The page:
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Official: Asian Leaders Begin to Believe in U.S. Shift to Region

By Jim Garamone
American Forces Press Service

WASHINGTON, Dec. 19, 2012 – Asian leaders are beginning to believe that the U.S. military’s rebalancing toward the Asia-Pacific region is real, and they are welcoming the move, a senior defense official said here today.

“The rebalance is – and continues to be – a very welcome initiative by friends in Southeast Asia and beyond,” the official, speaking on background, told Pentagon reporters. 

The rebalance toward the Asia-Pacific-Indian Ocean area is an outgrowth of the new defense strategic guidance. Army Gen. Martin E. Dempsey, the chairman of the Joint Chiefs of Staff, said yesterday in Germany that the rebalancing is necessary.

“In 2020 and beyond, the security and economic challenges to our nation migrate into the Pacific, and demographics migrate to the Pacific,” he said. “It’s pretty clear we have to rebalance. This is about rebalancing intellectual energy and how we apply it. It’s about using the military instrument of power and better integrating with the other instruments of power.”

Asian and American leaders have discussed the rebalancing effort and are now seeing the strategy begin to take effect. “They’ve seen initial first steps,” the official said. “The second and third waves of things to come, we’re in dialogue about.”

When U.S. leaders announced the strategy nearly a year ago, the question was whether America was going to follow through. The Clinton administration also announced it would stress American efforts in the region, but world events intervened – 9/11 – and this didn’t happen. Now, with the war over in Iraq and U.S. involvement in Afghanistan winding down, there is renewed effort to shift America’s attention to the region.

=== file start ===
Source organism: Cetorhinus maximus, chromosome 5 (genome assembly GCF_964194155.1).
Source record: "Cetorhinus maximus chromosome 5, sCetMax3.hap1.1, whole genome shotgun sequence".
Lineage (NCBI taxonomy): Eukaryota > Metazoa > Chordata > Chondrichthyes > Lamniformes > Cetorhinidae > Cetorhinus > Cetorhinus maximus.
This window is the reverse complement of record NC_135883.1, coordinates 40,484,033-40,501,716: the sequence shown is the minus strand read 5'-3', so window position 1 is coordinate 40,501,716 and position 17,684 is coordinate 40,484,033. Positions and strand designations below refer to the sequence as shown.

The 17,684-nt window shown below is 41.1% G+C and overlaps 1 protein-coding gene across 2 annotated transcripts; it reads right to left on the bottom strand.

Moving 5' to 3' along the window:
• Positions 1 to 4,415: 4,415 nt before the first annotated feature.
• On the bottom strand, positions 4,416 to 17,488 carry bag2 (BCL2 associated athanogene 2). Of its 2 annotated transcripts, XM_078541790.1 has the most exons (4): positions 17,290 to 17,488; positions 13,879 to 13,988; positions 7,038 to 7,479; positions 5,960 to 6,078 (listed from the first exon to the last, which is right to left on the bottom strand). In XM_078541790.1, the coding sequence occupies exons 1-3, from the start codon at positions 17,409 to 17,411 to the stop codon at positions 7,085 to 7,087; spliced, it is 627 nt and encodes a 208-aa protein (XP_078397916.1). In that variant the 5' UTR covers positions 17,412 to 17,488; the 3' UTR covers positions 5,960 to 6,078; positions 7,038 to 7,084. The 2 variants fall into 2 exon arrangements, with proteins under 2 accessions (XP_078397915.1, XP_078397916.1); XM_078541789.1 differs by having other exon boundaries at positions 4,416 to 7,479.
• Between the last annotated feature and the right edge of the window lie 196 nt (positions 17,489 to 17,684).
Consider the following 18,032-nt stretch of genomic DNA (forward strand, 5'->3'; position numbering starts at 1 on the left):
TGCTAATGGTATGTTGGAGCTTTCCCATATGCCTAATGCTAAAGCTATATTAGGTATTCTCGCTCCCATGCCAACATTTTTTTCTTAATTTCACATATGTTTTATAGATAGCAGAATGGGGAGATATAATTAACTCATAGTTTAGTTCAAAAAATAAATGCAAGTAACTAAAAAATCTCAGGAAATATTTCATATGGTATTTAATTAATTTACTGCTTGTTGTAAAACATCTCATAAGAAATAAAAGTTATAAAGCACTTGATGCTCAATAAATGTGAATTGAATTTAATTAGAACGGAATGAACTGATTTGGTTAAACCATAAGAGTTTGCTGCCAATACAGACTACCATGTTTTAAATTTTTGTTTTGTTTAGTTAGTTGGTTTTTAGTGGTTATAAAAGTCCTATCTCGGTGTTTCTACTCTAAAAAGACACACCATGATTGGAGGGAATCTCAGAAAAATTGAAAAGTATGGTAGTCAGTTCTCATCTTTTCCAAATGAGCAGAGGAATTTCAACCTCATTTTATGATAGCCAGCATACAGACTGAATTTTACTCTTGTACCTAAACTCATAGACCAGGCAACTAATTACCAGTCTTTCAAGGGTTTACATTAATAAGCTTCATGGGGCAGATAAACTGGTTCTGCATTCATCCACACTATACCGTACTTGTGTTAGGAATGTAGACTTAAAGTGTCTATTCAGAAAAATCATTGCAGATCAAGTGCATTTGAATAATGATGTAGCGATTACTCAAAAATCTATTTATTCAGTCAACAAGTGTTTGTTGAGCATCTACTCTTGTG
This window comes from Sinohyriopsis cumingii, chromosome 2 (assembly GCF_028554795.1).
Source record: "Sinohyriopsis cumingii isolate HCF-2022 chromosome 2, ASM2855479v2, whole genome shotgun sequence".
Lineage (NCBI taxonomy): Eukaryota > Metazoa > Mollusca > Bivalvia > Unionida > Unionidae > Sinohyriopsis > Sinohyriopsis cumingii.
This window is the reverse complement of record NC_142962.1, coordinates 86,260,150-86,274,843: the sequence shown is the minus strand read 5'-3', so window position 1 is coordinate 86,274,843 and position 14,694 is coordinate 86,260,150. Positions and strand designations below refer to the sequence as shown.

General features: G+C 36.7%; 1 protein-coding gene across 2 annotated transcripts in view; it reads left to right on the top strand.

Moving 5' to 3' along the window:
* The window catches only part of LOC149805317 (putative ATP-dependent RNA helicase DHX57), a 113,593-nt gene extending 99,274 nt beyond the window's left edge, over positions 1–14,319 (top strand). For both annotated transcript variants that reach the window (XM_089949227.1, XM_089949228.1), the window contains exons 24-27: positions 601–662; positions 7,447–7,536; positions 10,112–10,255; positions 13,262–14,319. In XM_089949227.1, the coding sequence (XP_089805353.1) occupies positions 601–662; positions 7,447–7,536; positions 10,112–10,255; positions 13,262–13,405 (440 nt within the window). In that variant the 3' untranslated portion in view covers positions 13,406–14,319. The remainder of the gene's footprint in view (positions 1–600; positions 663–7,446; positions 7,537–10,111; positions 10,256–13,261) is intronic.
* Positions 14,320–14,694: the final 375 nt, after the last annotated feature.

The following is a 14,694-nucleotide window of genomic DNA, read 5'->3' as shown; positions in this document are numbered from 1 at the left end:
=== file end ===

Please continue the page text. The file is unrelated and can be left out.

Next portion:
“I think there is now a growing recognition and appreciation that this is a … real initiative that is moving forward,” the official said. Now, Asian leaders are discussing what comes next, asking what they should be doing and offering advice, counsel and insights, he added.

The United States would like to see more multilateral efforts in the region, the official said, noting this was a topic of conversation at a recent Association of Southeast Asian Nations meeting in Jakarta, Indonesia. The United States has good bilateral relations with nations of the region, he added, but “we are interested in … working through our mission in ASEAN a little bit more, trying to empower that body … to do a little more, to be a little more assertive in problem-solving as a multilateral organization, versus doing most of the business bilateral capital to capital.”

The U.S. mission to ASEAN has beefed up over time, the official said. “You’ve seen more engagement with that entity over time, and I think that will continue,” he added.

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